The years of the clown
In 1991 I was lucky enough to be at the first Manopticon convention inManchester. It boasted two Doctors in attendance, the author of this Blog’s favourite: Colin Baker, and my Doctor:Jon Pertwee.
On first, rascally Baker told a Two Doctors anecdote about his co-star, Patrick Troughton which garnered prolonged, thunderous applause that must have shaken the venue’s foundations. “You hear that, Pat?” shouted Baker, casting his eyes heavenward, before grinning and adding “Good, Pertwee will hear this and think it’s for me!”
Whether Baker ever knew that Pertwee wickedly returned the favour the following day with an equally rapturously-received Troughton recollection from The Three Doctors is not on record.
The point is: everybody loves Pat. Of all the ‘classic Doctors’, the Cosmic Hobo never seems to have endured the ‘cooling-off’ period which the others have; never had to suffer the slings and arrows of capricious fandom. And anyone who’s ever seen Troughton, in anything, can see why. Whether it’s opposite Christopher Lee in Scars of Dracula, or Gregory Peck in The Omen, is abundantly clear he could hold his own against the very best in the business.
Opposite the likes of Frazer Hines and Wendy Padbury however, he didn’t just have to hold his own, but seemingly support entire last-minute and rewritten stories, brace hours of near-identical bases under siege and carry drab set-fulls of interchangeable characters.
There, I’ve said it. I’m sorry: while I unhesitatingly agree that Patrick Troughton and the Second Doctor are a sublime creator and creation, but that doesn’t mean all his episodes were too; as hard as many might want to believe. The reputation of Troughton’s run seems ironically enhanced by the fact that so little remains. This scarcity of evidence has led many to smile fondly at the memory of masterpieces almost none have actually seen, even after the hard lessons not learned following the recovery of Tomb of the Cybermen.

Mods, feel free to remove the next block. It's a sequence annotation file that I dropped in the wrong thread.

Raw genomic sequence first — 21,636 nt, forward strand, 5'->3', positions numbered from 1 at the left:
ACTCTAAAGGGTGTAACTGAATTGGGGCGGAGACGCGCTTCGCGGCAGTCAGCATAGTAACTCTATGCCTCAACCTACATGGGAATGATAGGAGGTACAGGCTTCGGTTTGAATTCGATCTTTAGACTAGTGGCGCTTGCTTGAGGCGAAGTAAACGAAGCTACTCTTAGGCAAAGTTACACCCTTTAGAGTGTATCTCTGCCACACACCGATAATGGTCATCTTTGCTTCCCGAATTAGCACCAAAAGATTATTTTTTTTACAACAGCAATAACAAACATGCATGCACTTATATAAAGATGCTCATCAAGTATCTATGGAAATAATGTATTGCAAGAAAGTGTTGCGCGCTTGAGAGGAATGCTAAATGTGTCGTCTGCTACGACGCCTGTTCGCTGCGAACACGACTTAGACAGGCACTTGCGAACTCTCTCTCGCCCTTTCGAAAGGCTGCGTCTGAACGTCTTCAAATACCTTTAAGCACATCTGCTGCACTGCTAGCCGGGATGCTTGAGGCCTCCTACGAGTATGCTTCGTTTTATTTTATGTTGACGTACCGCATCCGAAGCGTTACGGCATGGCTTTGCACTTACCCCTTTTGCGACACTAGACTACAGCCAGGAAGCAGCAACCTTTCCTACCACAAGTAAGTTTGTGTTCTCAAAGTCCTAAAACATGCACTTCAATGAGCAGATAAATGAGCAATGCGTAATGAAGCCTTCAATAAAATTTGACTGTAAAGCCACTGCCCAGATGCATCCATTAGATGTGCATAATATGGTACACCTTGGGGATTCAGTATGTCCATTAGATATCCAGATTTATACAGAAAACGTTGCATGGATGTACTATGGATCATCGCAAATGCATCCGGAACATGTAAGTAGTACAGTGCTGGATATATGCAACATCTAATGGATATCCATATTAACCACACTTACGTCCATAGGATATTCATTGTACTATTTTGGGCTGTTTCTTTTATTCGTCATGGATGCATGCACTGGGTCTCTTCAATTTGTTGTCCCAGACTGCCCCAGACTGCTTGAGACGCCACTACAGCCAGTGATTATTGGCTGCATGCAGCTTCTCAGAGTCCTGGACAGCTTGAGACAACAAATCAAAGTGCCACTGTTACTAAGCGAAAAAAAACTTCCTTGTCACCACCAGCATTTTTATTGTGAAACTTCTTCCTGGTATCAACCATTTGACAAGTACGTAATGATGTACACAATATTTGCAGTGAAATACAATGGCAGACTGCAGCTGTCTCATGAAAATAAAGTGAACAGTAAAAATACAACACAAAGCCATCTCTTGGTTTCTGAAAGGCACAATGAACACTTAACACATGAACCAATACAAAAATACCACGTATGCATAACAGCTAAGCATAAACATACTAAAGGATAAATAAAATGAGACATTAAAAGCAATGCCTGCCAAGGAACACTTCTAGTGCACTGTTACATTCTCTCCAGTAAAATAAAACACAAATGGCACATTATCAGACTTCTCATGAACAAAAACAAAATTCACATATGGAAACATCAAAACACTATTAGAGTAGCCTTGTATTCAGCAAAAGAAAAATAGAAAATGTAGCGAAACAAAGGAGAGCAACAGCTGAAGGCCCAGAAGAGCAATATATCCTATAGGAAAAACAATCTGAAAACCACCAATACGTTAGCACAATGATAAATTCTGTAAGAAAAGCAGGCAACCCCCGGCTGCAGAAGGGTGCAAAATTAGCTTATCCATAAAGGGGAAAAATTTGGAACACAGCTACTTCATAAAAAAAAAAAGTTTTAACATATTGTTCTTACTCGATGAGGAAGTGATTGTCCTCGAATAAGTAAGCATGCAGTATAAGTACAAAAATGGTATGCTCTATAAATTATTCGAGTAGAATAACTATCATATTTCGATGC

We often forget how close the end credits of the tenth instalment of The War Games came to being our last Who ever.
I admit I’m shallow: the murky, stagey, shouty remains of the Sixties are never the first place I go when looking to watch some Who. And I also know the dangerous ground on which I walk, recalling well that fateful interview that Matthew Waterhouse gave DWM, when he committed the cardinal sin of giving his honest opinion about a certain Troughton-era companion. The vilification young Adric received in the following month’s letters page even caused DWM to distance itself from Mr Waterhouse’s personal views.
Despite some assertions that Troughton is not entirely ‘in character’ throughout, The Three Doctors remains one of my favourite Second Doctor stories. Unhindered by his traditional monochrome baggage, he’s delightful: puckish, feisty and his irreverence and smoke-screen frivolity lend the story it’s funniest and most memorable moments.
I love the Second Doctor as much as any of the others, possibly more so as he always tried to give my own favourite a hard time, and I still love him. But like any other incarnation, his stories are far from perfect, his companions far from flawless and his monsters some way from being universally convincing. The Second Doctor: not the Messiah, just played by a very, very good actor.
Zeus Blog wishes to distance itself from the personal views of Mr Hughes.